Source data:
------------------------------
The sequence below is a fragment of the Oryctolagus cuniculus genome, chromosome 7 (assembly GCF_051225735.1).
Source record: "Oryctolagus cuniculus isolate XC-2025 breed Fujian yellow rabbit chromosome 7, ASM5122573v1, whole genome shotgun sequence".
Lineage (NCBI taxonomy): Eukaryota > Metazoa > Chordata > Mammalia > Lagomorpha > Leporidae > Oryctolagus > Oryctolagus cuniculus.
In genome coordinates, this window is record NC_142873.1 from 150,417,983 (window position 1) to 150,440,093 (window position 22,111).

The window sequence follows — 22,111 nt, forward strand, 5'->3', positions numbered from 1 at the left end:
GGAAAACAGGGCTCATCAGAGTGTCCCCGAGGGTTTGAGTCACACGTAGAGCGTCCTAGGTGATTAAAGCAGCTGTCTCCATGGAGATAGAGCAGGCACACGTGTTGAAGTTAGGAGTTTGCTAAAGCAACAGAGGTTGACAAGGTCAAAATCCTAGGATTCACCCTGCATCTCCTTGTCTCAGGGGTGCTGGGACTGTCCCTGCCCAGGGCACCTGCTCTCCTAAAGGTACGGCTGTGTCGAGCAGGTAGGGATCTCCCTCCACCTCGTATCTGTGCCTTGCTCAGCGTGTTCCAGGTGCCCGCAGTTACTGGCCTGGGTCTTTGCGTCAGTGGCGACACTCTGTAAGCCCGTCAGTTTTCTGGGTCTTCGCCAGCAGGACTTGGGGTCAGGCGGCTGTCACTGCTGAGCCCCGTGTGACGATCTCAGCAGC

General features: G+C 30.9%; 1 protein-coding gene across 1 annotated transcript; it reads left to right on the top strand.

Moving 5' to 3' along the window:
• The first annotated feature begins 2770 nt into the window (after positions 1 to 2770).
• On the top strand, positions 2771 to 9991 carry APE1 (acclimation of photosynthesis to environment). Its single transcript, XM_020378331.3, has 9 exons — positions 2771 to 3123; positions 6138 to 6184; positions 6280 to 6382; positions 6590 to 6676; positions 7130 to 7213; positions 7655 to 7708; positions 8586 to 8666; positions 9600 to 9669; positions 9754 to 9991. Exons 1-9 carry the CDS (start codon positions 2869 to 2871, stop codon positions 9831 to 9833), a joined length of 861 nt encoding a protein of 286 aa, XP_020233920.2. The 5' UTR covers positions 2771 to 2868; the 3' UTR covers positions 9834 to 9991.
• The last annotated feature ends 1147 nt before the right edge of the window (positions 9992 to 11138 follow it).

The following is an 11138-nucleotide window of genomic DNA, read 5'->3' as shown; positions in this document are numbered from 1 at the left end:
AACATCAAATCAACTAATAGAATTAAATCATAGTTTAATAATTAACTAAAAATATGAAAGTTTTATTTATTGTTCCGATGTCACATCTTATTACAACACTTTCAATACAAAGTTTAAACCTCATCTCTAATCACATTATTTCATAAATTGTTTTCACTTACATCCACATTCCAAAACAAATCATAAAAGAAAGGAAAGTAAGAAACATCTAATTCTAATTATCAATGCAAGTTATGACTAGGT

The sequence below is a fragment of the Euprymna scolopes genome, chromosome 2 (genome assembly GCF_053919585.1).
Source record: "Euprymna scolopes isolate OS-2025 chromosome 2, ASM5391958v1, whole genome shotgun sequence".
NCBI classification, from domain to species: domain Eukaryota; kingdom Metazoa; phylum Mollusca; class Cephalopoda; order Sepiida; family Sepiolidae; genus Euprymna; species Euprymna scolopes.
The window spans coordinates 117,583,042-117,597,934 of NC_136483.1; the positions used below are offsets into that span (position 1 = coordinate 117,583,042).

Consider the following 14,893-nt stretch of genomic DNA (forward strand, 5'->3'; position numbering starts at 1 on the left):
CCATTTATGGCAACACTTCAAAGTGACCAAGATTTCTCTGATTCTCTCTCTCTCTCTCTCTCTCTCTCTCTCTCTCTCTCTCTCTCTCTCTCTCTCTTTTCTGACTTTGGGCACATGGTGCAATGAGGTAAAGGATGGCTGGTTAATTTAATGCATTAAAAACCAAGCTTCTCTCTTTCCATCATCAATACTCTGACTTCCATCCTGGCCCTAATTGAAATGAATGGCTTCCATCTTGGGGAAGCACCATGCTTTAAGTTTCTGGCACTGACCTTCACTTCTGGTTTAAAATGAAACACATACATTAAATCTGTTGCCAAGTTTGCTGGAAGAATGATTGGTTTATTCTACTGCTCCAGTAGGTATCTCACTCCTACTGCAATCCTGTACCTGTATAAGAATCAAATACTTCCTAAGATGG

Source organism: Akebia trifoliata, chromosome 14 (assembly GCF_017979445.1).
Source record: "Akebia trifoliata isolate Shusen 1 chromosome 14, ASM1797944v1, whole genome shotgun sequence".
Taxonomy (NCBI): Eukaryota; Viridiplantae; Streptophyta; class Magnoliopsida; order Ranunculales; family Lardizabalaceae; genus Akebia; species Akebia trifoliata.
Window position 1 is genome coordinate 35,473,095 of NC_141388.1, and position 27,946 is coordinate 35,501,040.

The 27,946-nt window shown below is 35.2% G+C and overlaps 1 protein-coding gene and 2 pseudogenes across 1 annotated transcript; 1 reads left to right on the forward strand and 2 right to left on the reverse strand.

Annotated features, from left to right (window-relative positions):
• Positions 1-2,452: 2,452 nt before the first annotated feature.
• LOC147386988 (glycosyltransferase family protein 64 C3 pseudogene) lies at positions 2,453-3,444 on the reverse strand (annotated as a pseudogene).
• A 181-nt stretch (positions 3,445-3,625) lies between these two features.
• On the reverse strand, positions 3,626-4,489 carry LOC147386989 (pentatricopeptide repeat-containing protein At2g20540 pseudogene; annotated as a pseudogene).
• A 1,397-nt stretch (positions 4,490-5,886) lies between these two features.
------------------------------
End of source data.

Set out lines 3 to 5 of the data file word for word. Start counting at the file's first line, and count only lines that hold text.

Lineage (NCBI taxonomy): Eukaryota > Metazoa > Chordata > Mammalia > Lagomorpha > Leporidae > Oryctolagus > Oryctolagus cuniculus.
In genome coordinates, this window is record NC_142873.1 from 150,417,983 (window position 1) to 150,440,093 (window position 22,111).

The window sequence follows — 22,111 nt, forward strand, 5'->3', positions numbered from 1 at the left end: